Information Literacy Program
Popular Magazine vs. Scholarly Journal
Journals and magazines are published on an ongoing basis and are important sources for up-to-date information. Articles provide specialized or focused information on one aspect of a topic. Books or encyclopedias should be consulted for background reading, in depth analysis. Articles will contain information too current to have appeared in books.
Scholary journals have a serious appearance: text-oriented with few photographs and include graphs and charts illustrating research results or otherwise supporting the text. They often have journal or review or quarterly as part of the title and may only be available to members of a group or by subscription
Popular magazines have an attractive appearance, often on glossy paper, with many photographs and eye-catching graphics. Titles are "catchy" or intriguing. They are usually sold at newsstands or bookstores and are usually published on a weekly, bi-weekly, or monthly basis.
- Lengthy articles written by experts or scholars for an expert, academic audience (faculty, graduate students, researchers) in a particular field.
- Employ a formal, scholarly or technical writing style utilizing a vocabulary that requires some degree of subject knowledge.
- The author's expertise is usually given near the beginning or at the end of the article and an abstract is included.
- Sources are credited in footnotes and/or a bibliography.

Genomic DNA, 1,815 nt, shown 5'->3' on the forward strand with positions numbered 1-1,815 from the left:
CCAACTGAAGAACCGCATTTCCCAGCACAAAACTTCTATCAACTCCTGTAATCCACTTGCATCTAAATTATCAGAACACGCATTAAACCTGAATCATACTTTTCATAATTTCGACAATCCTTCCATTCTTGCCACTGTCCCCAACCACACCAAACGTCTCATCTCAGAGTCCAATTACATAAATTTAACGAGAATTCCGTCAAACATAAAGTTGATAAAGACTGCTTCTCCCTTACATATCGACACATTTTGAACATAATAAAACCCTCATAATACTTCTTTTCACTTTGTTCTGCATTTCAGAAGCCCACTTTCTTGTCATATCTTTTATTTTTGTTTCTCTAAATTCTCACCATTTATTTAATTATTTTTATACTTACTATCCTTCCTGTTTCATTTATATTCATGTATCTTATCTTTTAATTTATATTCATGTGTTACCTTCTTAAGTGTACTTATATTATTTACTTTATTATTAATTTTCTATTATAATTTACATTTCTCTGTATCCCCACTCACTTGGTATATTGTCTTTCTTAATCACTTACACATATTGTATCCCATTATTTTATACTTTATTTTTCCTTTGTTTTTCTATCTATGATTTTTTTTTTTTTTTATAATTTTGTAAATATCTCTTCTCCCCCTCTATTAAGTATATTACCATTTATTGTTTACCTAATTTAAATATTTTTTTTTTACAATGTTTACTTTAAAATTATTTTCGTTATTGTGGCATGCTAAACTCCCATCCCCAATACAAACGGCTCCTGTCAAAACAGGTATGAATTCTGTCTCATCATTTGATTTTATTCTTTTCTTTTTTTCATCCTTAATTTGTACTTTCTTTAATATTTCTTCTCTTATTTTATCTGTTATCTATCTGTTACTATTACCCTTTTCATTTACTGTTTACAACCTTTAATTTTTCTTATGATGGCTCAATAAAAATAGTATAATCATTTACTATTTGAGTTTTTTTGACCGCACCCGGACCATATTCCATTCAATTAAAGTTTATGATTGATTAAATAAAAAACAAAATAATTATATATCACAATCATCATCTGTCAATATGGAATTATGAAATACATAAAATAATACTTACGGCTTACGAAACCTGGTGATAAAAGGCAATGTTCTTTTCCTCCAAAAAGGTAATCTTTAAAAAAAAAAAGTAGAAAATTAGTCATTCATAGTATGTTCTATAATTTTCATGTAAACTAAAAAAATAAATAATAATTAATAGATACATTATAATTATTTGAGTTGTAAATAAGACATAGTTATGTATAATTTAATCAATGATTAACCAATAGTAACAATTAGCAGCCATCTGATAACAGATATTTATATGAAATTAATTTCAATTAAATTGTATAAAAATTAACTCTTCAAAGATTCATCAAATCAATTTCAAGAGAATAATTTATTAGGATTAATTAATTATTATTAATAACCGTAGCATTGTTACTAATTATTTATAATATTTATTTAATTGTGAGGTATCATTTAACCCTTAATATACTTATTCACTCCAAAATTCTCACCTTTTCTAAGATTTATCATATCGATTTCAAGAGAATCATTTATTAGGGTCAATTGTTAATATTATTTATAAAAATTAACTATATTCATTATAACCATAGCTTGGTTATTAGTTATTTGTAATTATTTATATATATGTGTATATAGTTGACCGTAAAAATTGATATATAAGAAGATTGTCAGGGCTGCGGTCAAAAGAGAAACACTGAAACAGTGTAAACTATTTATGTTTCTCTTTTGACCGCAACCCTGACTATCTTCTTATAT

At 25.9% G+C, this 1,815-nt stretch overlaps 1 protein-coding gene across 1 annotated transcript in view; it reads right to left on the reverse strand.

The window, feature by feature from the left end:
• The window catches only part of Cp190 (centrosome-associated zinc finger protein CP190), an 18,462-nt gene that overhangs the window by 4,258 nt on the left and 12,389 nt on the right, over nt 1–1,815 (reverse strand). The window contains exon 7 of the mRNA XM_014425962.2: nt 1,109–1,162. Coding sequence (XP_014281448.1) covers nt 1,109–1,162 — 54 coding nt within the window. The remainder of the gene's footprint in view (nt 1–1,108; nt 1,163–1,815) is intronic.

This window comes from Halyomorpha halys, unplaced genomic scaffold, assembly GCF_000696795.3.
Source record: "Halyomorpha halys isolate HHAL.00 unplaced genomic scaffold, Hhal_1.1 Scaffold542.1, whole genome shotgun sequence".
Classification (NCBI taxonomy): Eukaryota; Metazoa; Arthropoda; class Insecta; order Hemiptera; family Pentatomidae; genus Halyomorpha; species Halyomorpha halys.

- Often reviewed by an author's peers before publication.
- Purpose of the publication is to share information. Articles are based on original research and experimentation in science or social science or are the writings, criticism and reviews of scholars in the humanities.
- Published by academic presses, professional associations, or universities.. Any advertisements are usually for books, journals, or conferences.
- Short articles written by professional writers to entertain or inform a general audience.
- Articles are written in an informal, journalistic writing style usually aiming at a fifth grade reading level.
- The author's credentials are not usually indicated
- Sources are rarely documented.
- Purpose of the publication is to make money.
- Published by commercial presses and contain many advertisements
Some popular magazines contain substantive articles, that is they provide solid information to an educated audience but usually do not cite sources. (Ex. Economist, National Geographic, Scientific American, Natural History).
Trade magazines are commercial publications aimed at a particular industry or trade (Adweek, Computerworld, Electronic Media).
Choose an appropriate index for the type of article you need.
For scholarly journals, use an index intended for your field of study: ERIC for education, MLA International Bibliography for literature, or ScienceDirect for natural and social sciences.
Ask a Reference Librarian if you need help.
For popular magazines, use a general index such as Reader's Guide to Periodical Literature.
Some indexes, such as ProQuest Research, contain both types of publications. To select scholarly articles, limit your search to "refereed journals".
Further information on specific journals and magazines can be found in Serials Directory (Electronic Database). Evaluations of some 65,000 titles can be found in Magazines for Libraries by Bill Katz and Linda Sternberg Katz, 10th ed., 2000. (Payson Ready Ref. Z 6941.K2 2000)
Always check with your instructor to determine which types of articles are acceptable for each assignment.